Our tour ends, conveniently, back in the café. Perfect timing, as we were then led to a table for our lunch. Obviously, all the pottery was Emma Bridgewater. We were served a huge pot of tea, and this was quickly followed by an amazing platter of food. I’ll post this picture for you to study for a few moments!
It was most delicious! And it was also unfinishable! We snuck a couple of the mini-cakes each into our bags to have with a cup of tea back at the hotel (unfortunately we forgot all about them and we discovered a layer of crumbs the following day!)
After lunch we had a quick look in their shop (made some pertinent purchases 😊) and then made our way across the courtyard to the painting room.
Our Day: Part 4, Painting Studio
My nerves hadn’t settled by the time we arrived here!
We were told that we could pick any item to decorate from the rack. Anything up to £15 was included in our experience, anything over that and you’d have to pay the difference. I chose a butter dish and lid, at a price of £22. Because I’d need it posted to me after kilning (£5 postage), I paid an additional £12 that I thought was great value. Mind, only good value if I made a good job of it (cue nerves again!) Georgena – who IS creative – chose two mugs to decorate.
We ordered more tea, and sat at a table awaiting instruction. There were lots of sponge stamps that you could use (I made full use of them!) and we were given a bowl of water, a pot of paint brushes and a palette to pour paint into. We were told that the colours become a lot brighter/deeper once kilned, so we had a chart to follow. I wanted to use the famous Emma Bridgewater blue, yellow, and brown … basically to match the colours of our newly revamped kitchen.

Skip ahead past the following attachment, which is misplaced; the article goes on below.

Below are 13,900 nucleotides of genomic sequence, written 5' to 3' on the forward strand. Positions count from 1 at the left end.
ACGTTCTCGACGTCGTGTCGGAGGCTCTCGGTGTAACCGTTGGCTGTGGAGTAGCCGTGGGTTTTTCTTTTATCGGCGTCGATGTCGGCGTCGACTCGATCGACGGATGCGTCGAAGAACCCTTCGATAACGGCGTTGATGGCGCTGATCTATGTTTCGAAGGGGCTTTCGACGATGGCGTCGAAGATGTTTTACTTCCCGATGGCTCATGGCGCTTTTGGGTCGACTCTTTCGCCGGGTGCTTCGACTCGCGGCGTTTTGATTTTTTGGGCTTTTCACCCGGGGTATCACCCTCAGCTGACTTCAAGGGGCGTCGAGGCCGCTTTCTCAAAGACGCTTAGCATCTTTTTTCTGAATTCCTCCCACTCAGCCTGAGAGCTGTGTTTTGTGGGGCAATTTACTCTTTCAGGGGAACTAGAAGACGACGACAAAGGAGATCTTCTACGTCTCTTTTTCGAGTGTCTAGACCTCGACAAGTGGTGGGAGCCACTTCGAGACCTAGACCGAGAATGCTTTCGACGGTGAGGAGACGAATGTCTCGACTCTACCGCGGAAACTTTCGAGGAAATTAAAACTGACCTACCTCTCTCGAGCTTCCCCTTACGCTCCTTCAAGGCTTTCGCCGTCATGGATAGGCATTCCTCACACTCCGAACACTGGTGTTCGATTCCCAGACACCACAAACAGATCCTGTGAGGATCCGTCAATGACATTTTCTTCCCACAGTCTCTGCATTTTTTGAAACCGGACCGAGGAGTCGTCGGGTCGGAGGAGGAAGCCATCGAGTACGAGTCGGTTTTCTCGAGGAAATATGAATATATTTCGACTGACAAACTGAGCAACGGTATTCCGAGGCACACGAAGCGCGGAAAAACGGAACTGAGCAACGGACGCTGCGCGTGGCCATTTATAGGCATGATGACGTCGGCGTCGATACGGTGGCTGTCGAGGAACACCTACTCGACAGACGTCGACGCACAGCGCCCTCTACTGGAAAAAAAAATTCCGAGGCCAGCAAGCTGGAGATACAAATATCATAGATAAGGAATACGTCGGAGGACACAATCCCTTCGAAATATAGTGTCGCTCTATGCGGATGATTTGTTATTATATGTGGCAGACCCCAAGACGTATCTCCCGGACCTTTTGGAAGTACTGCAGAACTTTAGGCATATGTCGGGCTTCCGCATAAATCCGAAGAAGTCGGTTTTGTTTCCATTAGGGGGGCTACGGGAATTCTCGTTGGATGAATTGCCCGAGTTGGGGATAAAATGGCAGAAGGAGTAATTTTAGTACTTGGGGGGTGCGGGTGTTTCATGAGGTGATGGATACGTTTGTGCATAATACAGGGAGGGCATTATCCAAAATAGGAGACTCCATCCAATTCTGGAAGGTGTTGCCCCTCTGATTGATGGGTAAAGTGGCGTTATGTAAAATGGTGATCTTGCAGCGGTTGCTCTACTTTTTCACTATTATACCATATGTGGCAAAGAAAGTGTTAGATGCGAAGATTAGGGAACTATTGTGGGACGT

I gathered the letters to spell out BUTTER. This I wanted written on both sides of the dish. It was a bit hit and miss, but I eventually got there. I then got a selection of sponge stars of different sizes, and added them in a somewhat random manner. I then decided to stop, as I was at risk of ruining it by doing too much.
I had initially planned to add thumbprint hedgehogs on whatever I designed … I lost my nerve in the end. However, I did turn the butter dish over and print a hedgehog on the bottom!
Georgena painted a hare on her first mug (for her) and printed a train on the other (for her train-driver husband)! Keep reading to see the finished items!
The End Results
I definitely didn’t find the painting ‘relaxing’. Quite stressful actually. But that was because of the fear of cocking it all up! I concentrated so hard, I had to remind myself to breathe. However, at the end I felt a sense of achievement, and I just hoped that once dipped in the glaze and kilned, it would be forgiving of all the ‘rubbing out’ I did! Well, see for yourself … here’s the finished, glazed, kilned butter dish that arrived just before Christmas. No-one else will have one like this, anywhere!
Of course, I also need to show you videos of Georgena’s finished mugs. Good aren’t they!
Overview of our Experience Day
Simply put, it was amazing. Gorgeous building, lovely people, fascinating tour, incredible lunch, character-building painting session (!) … and all for £30. What excellent value. I’d love to do it again 😊
And my butter dish now takes pride of place on the island in my kitchen. A visible reminder of the brilliant day we had in Stoke-on-Trent. We both recommend it to anyone looking for a great day out.